Obsession – what’s the definition, it can be quite broad. Essentially it is an idea or thought that continually preoccupies or intrudes on a person’s mind. Normally we can relate this to tangible things, cleaning, shopping etc.
But there is clearly a difference between obsession and OCD. Let’s not get that mixed up. OCD is a common mental health condition where a person has obsessive thoughts and compulsive behaviours to extreme levels, which is where the diagnosis comes in.
Personally, I haven’t been diagnosed with OCD. However, after being diagnosed with an eating disorder many years ago, I wanted to touch upon the subject of calorie counting, calorie burning, and the obsession I had of the two.
So, where do I start? Calorie counting – it’s harmless right?
It can be a great way to track your progress in fat loss and keep you more mindful of the quantity and quality of food you’re consuming throughout the day – and yes this does work! Afterall, fat loss is achieved through a calorie deficit, so, how do you know if you’re in a deficit if you don’t count?
But the issue comes when you begin to answer yes to the following questions… Are you counting calories day in and day out? Do you find counting calories actually consumes a large part of your life? This is exactly where my obsession started.
It typically starts with calculating your maintenance calories using a basic app or platform. You input your ‘normal’ daily food, and then realise some huge changes need to be made to keep in your calorie goal.
At first, I loved the challenge, the organisation and structure of my days, it was a sense of achievement each day knowing I had hit my target goal. But then, the days of which I didn’t hit my target or went over on my calories, led me to feel like I had let myself down and that I wasn’t moving forward.
Being the self-critical personaI I am, it then eventually meant that I would restrict myself more to get back on track. This could be sacrificing crucial nutrients or avoiding social events and meals out. As well as, finding myself exercising more and more to justify eating particular high calorie foods.
Being obsessed with counting calories can be a great way to preoccupy and punish yourself for trying to be healthy. When you count calories every single time you eat something, you take what could be a happy, joyous and nurturing experience and turn it into a source of deprivation, stress and negative self-talk. When you consistently force yourself to do hours of exercise strictly to burn off a certain amount of calories, you take all the fun out of the journey.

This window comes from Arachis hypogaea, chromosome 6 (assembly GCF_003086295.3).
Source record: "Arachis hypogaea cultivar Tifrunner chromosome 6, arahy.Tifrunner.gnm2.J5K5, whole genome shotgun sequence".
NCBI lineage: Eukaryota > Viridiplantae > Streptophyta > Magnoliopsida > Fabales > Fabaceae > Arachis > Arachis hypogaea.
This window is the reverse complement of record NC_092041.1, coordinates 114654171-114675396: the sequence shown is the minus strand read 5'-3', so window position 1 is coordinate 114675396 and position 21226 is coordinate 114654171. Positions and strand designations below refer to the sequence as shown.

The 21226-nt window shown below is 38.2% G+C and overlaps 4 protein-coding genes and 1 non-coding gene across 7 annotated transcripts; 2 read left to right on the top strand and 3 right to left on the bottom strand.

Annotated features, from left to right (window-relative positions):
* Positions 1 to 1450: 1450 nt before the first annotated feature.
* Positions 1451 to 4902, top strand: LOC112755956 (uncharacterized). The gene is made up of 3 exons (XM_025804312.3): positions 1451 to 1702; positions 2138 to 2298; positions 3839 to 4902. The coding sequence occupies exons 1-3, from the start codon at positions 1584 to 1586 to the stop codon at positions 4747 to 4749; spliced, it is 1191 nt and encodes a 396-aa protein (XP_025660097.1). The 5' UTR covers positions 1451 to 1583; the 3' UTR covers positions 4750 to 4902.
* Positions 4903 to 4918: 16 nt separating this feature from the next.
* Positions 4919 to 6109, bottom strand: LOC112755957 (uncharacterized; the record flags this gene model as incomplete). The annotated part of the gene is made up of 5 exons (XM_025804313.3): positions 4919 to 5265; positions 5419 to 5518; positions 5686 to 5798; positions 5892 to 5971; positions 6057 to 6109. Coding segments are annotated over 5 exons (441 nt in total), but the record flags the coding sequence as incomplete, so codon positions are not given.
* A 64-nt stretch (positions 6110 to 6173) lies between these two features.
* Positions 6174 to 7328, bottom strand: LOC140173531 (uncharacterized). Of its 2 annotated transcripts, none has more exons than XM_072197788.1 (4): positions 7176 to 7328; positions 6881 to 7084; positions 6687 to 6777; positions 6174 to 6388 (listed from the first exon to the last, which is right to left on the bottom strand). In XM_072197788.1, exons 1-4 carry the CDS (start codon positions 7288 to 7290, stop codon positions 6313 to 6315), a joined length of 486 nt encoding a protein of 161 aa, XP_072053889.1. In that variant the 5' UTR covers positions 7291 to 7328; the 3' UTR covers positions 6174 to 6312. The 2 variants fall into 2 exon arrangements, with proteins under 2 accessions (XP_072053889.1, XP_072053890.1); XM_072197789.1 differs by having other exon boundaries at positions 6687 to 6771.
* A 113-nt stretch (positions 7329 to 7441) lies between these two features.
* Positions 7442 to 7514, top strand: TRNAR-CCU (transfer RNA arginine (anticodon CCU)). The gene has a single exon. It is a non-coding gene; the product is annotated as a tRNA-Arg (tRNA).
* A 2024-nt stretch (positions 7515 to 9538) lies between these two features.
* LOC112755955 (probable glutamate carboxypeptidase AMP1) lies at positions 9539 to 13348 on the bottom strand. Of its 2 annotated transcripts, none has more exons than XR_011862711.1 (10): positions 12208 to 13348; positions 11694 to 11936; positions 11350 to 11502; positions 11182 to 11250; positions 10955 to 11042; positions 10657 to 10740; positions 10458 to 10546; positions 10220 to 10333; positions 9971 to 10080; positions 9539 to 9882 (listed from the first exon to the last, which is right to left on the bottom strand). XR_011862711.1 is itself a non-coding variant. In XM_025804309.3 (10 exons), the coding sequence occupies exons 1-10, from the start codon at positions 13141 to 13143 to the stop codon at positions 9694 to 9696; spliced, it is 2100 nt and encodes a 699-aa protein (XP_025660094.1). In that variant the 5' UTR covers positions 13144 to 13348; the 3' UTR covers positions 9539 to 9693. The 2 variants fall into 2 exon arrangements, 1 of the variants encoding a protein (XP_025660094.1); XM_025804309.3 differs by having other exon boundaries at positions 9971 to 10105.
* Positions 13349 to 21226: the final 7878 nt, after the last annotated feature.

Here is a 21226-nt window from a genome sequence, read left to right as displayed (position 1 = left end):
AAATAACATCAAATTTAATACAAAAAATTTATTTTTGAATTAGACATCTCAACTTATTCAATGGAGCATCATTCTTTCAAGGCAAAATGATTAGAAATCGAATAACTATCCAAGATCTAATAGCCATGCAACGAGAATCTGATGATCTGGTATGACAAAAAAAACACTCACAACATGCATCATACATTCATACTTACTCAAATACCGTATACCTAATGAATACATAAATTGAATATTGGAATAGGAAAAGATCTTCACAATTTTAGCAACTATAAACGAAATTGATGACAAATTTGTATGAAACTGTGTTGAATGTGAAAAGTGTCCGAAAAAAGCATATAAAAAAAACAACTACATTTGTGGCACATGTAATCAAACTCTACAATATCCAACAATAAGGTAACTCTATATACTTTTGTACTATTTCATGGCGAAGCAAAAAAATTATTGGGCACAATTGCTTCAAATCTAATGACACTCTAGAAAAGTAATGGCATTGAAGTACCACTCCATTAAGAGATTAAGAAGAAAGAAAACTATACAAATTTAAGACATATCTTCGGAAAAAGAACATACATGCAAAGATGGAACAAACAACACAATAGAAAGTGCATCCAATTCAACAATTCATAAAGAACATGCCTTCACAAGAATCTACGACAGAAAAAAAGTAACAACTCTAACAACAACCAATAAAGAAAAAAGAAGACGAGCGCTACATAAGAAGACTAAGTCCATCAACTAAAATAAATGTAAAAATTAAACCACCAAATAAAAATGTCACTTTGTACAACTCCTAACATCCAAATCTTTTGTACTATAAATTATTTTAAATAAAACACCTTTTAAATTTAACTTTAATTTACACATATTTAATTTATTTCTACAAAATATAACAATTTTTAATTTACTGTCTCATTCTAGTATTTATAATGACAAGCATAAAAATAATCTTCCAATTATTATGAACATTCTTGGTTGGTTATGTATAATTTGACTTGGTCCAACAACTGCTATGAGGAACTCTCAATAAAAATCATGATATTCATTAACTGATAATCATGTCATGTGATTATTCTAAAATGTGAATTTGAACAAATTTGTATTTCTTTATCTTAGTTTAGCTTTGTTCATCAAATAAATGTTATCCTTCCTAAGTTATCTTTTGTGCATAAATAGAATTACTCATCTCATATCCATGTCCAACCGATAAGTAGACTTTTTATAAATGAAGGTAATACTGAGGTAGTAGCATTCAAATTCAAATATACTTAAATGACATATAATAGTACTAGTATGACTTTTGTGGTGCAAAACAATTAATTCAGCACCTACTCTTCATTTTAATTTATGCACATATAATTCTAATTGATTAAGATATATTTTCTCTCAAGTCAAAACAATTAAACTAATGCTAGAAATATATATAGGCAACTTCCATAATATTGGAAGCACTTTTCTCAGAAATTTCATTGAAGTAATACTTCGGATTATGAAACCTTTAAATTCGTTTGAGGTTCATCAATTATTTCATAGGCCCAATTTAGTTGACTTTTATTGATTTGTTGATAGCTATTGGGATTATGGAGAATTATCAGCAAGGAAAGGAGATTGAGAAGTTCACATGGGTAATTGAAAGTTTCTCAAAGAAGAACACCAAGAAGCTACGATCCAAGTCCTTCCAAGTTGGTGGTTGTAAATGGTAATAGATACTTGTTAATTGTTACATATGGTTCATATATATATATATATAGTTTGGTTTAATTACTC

I always believed, if I stopped counting calories, I’d gain weight, when actually looking back now, it was the loss of control that I feared, and the unknown. Now. I’m not saying calorie counting is bad. As I mentioned at the beginning, it is a great way to find your maintenance calories to know if you’re on the right track, or if you need to reduce or up your calories depending on your goal.
However, it’s just a GUIDE kids! It’s not a concrete legislation to follow day in and day out.
The act of counting calories can also potentially cause weight gain too. When we consciously count and limit our calories, our cortisol levels go up. As a result, our appetite increases, we crave processed fatty and sugary foods, and our bodies store body fat. So, the very thing we do to lose weight might have the opposite effect!
Counting calories damaged me on many levels, the obsession, self-criticism, insecurities and controllingness – it became a prison and trap that I couldn’t get out of, inevitably leading to larger mental and physical health issues. I would cut calories, lose some weight and be happy, but then become unhappy again, and decide to cut more calories, and lose more weight, it was a downward spiral.
If I counted calories, I was disciplined, if I was disciplined, it showed strength. If I was strong, I was achieving what I set out to do? But in the end, it wasn’t just about having a “perfect & strong” physique — it became a way of measuring my worth. At the end of the day, I would add up my final number and it gave me a sense of whether I had a good day or bad day. My self-worth was determined by whether I kept my calories below a certain number or not. I would have achieved that short burst of happiness when it was lower than what I needed, but then I would also punish myself with insults and exercise if it was too high. I felt like a failure if my calories were ever over a certain amount and a deep sense of pride and satisfaction when they weren’t.
This is my journey and I strongly believe that this has moulded me as a trainer as well as helped me with my coaching style towards my clients. A structure that I now swear by and teach all my clients, is a more laid-back approach to nutrition. Avoiding in any way I can counting calories. Quality of food is key and using a technique which educates my clients on the importance of macronutrients, timing and performance-based nutrition is my vision into nutrition.
Now my journey has been tough, but it has led me to be the coach I am today with the strong community of women I have around me. Obsessions affect so many people and it can be difficult to see a way out when you are stuck in it. This is why I wanted to tell my story, to show you that you can come out the other side a lot stronger and healthier than ever before.
We’ve got this kids ❤️